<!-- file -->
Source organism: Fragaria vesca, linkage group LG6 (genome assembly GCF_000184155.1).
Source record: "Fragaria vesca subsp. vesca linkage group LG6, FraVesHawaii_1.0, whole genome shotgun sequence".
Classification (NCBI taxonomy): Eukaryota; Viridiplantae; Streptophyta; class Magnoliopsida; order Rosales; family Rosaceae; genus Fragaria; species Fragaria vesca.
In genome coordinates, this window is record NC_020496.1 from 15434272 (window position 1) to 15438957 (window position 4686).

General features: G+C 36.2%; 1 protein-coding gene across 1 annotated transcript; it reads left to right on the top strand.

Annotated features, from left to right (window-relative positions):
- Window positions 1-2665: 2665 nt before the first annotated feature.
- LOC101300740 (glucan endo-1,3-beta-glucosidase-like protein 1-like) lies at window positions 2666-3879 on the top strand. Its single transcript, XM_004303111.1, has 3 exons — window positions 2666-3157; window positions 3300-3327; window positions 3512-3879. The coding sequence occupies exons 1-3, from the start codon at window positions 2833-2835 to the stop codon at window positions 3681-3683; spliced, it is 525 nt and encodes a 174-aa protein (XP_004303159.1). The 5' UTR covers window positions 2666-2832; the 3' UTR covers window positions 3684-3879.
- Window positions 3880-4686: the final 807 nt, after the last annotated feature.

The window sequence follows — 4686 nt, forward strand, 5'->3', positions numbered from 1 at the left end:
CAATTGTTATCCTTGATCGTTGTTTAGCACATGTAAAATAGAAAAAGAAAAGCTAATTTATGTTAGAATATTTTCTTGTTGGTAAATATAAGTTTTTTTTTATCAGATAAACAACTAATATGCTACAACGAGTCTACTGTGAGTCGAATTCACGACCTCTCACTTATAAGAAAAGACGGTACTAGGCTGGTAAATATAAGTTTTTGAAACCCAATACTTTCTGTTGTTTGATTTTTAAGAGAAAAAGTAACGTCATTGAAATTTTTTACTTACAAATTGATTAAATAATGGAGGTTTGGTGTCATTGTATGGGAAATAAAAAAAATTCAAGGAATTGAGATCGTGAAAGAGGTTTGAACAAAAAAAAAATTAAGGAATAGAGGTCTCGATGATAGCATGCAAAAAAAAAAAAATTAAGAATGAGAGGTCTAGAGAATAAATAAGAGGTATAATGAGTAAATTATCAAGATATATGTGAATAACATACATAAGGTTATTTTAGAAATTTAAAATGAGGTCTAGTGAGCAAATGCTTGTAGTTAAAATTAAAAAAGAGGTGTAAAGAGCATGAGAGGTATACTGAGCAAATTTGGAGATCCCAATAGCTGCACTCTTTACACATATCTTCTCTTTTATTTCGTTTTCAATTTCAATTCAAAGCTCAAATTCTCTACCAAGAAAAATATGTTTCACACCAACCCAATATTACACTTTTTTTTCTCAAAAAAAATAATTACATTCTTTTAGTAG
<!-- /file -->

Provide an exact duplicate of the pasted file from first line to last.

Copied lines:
Source organism: Fragaria vesca, linkage group LG6 (genome assembly GCF_000184155.1).
Source record: "Fragaria vesca subsp. vesca linkage group LG6, FraVesHawaii_1.0, whole genome shotgun sequence".
Classification (NCBI taxonomy): Eukaryota; Viridiplantae; Streptophyta; class Magnoliopsida; order Rosales; family Rosaceae; genus Fragaria; species Fragaria vesca.
In genome coordinates, this window is record NC_020496.1 from 15434272 (window position 1) to 15438957 (window position 4686).

General features: G+C 36.2%; 1 protein-coding gene across 1 annotated transcript; it reads left to right on the top strand.

Annotated features, from left to right (window-relative positions):
- Window positions 1-2665: 2665 nt before the first annotated feature.
- LOC101300740 (glucan endo-1,3-beta-glucosidase-like protein 1-like) lies at window positions 2666-3879 on the top strand. Its single transcript, XM_004303111.1, has 3 exons — window positions 2666-3157; window positions 3300-3327; window positions 3512-3879. The coding sequence occupies exons 1-3, from the start codon at window positions 2833-2835 to the stop codon at window positions 3681-3683; spliced, it is 525 nt and encodes a 174-aa protein (XP_004303159.1). The 5' UTR covers window positions 2666-2832; the 3' UTR covers window positions 3684-3879.
- Window positions 3880-4686: the final 807 nt, after the last annotated feature.

The window sequence follows — 4686 nt, forward strand, 5'->3', positions numbered from 1 at the left end:
CAATTGTTATCCTTGATCGTTGTTTAGCACATGTAAAATAGAAAAAGAAAAGCTAATTTATGTTAGAATATTTTCTTGTTGGTAAATATAAGTTTTTTTTTATCAGATAAACAACTAATATGCTACAACGAGTCTACTGTGAGTCGAATTCACGACCTCTCACTTATAAGAAAAGACGGTACTAGGCTGGTAAATATAAGTTTTTGAAACCCAATACTTTCTGTTGTTTGATTTTTAAGAGAAAAAGTAACGTCATTGAAATTTTTTACTTACAAATTGATTAAATAATGGAGGTTTGGTGTCATTGTATGGGAAATAAAAAAAATTCAAGGAATTGAGATCGTGAAAGAGGTTTGAACAAAAAAAAAATTAAGGAATAGAGGTCTCGATGATAGCATGCAAAAAAAAAAAAATTAAGAATGAGAGGTCTAGAGAATAAATAAGAGGTATAATGAGTAAATTATCAAGATATATGTGAATAACATACATAAGGTTATTTTAGAAATTTAAAATGAGGTCTAGTGAGCAAATGCTTGTAGTTAAAATTAAAAAAGAGGTGTAAAGAGCATGAGAGGTATACTGAGCAAATTTGGAGATCCCAATAGCTGCACTCTTTACACATATCTTCTCTTTTATTTCGTTTTCAATTTCAATTCAAAGCTCAAATTCTCTACCAAGAAAAATATGTTTCACACCAACCCAATATTACACTTTTTTTTCTCAAAAAAAATAATTACATTCTTTTAGTAG